In 1886, the church building was opened with Rev. C. M. Livingston of New York City as its first pastor.
Mr. Livingston and
his wife and daughter, Grace,
then a charming young lady, lived at the AVerill house.
Grace Livinston later became a well-known novelist,
writing as Grace Livingston Hill.
The hotel in the pine woods had some quite famous guests. Among them were Miss Rose Cleveland, sister of Presiden Cleveland; Miss Boise, sister of Senator Buise of Idaho; Mr. and Mrs. Alden the latter being a weel-known author, using the pen name of "Pansy".
The Sorrento Improvement Society was
organized quite early in the history of the village.
The men and boys gave a day of work
in laying out streets and clearing them,
while the women prepared a big
dinner which was served at
noon in the Town Hall.
The giant oak tress of today are a
monument to the workers of those early years who set them
out as saplings along the highways. The Field Days were
happy community affairs.
Land for a cemetery was given from the homestead of Mr. Calvin Butts and was cleared by this same organization. It
was laid out in lots and blocks, numbered and a large play
made by Mr. A. S. Matlack. He also made a plat of the
village, all free service for the place he loved.
The Town Hall was used as a public schoolhouse
and the early teachers were of the community;
Prof. A. K. Beam from Ohio, Miss Brooks
from Ohio, Mrs. Henry Reeve, a
former teacher in Brooklyn, Prof.
Dodson from Iowa and
Mrs. Thomas, a teacher of
languages in Wooster College, Ohio
before coing to Florida. She also
taught advanced pupils in a private school.
The Jacksonville, Tampa and Key West Railroad was complete and a brach line from Sanford to Tavares throught Sorrento brought more people into this section.
The first trains were running for passengers and freight in 1886. Groves were coming into bearing, packing houses were built, a drugstore was opened by Dr. Bliss from
Cedar Rapids, Iowa, and a newspaper, "The
Florida Highland Press" with Phillip Isaacs as
editor and Frank Horton, his assistant,
was published in a new printing
office. The ladies organized a
Circle. All these activities
increased the villages's
usefulness and it became an important shopping and shipping point for the surrounding country.
In the early days, one of the pleasures was community or family picnics to the Springs. Seminole, Rock and Clay, now called Wekiwa, were all in driving distance even thought
good roads had not been heard of and transportation was
by horse and wagon.
The wagon drawn by the little donkeys, brought
from Michigan by Mr. Burmann and the big mule
team driven by Mr. Woodcock, were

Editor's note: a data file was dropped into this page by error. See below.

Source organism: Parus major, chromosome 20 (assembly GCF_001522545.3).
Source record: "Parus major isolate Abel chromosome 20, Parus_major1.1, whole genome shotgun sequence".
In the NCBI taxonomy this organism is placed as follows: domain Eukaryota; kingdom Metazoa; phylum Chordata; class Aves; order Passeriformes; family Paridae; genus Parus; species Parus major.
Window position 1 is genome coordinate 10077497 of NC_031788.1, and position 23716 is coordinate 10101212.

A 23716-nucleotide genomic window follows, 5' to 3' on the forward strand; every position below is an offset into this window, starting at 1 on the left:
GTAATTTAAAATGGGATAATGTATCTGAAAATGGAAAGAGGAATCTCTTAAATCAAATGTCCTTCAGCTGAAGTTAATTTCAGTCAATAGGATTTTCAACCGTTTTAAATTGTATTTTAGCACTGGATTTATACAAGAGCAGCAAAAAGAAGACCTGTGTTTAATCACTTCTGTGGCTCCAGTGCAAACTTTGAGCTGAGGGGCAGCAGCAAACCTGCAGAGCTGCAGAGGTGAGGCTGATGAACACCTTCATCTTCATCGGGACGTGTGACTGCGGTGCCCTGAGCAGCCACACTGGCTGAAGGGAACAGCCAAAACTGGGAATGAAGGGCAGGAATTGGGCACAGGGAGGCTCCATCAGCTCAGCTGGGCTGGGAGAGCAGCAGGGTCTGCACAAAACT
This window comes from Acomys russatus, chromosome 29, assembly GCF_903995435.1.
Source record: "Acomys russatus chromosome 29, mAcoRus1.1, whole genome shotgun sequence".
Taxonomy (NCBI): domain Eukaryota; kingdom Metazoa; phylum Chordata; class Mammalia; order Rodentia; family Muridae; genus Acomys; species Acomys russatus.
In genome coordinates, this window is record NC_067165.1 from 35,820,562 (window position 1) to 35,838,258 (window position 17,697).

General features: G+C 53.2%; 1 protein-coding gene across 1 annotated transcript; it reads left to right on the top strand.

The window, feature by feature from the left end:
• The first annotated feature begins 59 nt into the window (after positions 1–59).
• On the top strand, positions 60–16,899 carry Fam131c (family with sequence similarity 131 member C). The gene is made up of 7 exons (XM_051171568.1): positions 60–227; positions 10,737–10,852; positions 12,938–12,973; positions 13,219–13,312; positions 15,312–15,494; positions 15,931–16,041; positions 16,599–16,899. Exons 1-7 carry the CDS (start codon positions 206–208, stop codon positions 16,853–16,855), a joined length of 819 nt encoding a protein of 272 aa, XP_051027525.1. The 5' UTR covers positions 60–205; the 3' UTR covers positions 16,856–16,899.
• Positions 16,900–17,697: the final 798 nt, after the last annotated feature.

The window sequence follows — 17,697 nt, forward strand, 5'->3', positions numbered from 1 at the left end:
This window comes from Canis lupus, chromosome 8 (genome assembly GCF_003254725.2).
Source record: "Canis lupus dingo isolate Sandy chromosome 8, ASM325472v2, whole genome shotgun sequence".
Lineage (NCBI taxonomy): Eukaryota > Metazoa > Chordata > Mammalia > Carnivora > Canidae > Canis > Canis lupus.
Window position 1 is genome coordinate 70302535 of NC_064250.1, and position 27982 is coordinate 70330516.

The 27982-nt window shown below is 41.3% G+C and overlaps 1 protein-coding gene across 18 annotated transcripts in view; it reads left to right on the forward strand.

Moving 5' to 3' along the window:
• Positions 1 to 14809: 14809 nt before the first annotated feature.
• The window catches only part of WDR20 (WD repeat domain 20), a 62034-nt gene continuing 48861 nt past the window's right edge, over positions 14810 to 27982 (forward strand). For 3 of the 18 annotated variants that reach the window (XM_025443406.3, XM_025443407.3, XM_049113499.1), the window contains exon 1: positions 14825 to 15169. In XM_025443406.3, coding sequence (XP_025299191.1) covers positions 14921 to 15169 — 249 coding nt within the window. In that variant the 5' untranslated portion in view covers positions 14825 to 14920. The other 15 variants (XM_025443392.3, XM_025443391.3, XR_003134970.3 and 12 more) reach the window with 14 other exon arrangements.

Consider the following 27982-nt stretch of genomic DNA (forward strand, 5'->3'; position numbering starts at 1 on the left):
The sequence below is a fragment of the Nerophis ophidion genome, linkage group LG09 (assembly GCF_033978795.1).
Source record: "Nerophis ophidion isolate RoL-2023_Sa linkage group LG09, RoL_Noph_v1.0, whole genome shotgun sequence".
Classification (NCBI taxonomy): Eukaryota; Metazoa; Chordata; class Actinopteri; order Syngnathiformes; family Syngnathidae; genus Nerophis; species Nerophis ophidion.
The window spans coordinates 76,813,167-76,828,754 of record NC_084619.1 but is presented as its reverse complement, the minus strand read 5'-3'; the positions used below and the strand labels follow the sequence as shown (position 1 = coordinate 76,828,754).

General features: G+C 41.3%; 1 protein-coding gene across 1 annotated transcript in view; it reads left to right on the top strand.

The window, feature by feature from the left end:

ready to start early in the morning.
They were loaded to capacity,
children on the laps of their
parents and well-filled
baskets in the center of
the wagons. These were important and long anticipated occasions and everyone was happy.
The day was spent in bathing, boating, fishing and the all important dinner at noon. If the picnic was at Wekiwa, Rock Springs was the stopping place on the way home, for rest and more good eats from the baskets which were still far from empty. Then on again toward home, a tired by happy group, singing, talking, discussing the affairs of the village and the world.
Another summer enyoument was the ice-cream
social held by the Ladies Aid Society at
the Town Hall. Ice was brought in
by train after the railroad came
through but before that, it was
hauled by horse and wagon
for these special occasions.
The ten-gallon freezers were turned by hand and the children waited for a taste of the cream when the dashers were removed and the cream was packed to harden. The ice-cream and homemade cakes were sold to all comers and the money
cleared was used for the church or community projects.
Birthdays and Anniversaries were celebrated with surprise parties, each guest bringing a cup of sugar and later receiving a saucer of taffy to be pulled until it was white and creamy.
Thanksgiving meant a community dinner at
the Town Hall and Christmas was celebrated
at the church with a great Christmas
tree, a program of music and recitations
and presnets for everybody. Santa
Claus never failed to
appear and he never
overlooked anybody when he distributed the gifts.
The house was late when the festivities were over, the
calls of "Merry Christmas" were heard, as in wagons, buckboards or walking, the happy friendly people returned to their homes in the village or on their groves among the pine woods.
This writer cam still see in memory, the twinkling lanterns moving off in all directions and hear the children
saying, "There go the Allens", or "That must be
the Registers', and :The Emersons are just starting up the hill".
* * * * * *
This material which covers Sorrento history up to about 1894 and the BIG FREEZE, was compiled by Miss Hattie Allen, a daughter of Arthur E. Allen and granddaughter of William Allen. She is the only one of those Sorrento in 1882 who still resides here.
The FREEZE was a major catastrophe, not only destroying the crop but killing the trees to the ground. Many gave up and returned to their former homes but those who stuck itout, finally saw their tewws once more bearing the luscious golden fruit.
Later came big packing houses, a proserous turpentine still and a large sawmill operated by George and Frank BAttle. These things with the coming of good roads and automobiles, brought in many new settlers, many of them retired people. A large hotel and golf course, with many attractive residences, was built at Mt. Plymouth, about two miles to the southeast. The town itself has not grown much in size as Mount Dora is only five miles away, but it is, as in the early days , a settlement of cultured, musical and artistic people and a quiet but happy community.
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This page last updated August 13, 2010
© 2009-2010 Fran Smith
Acron Aka Paisley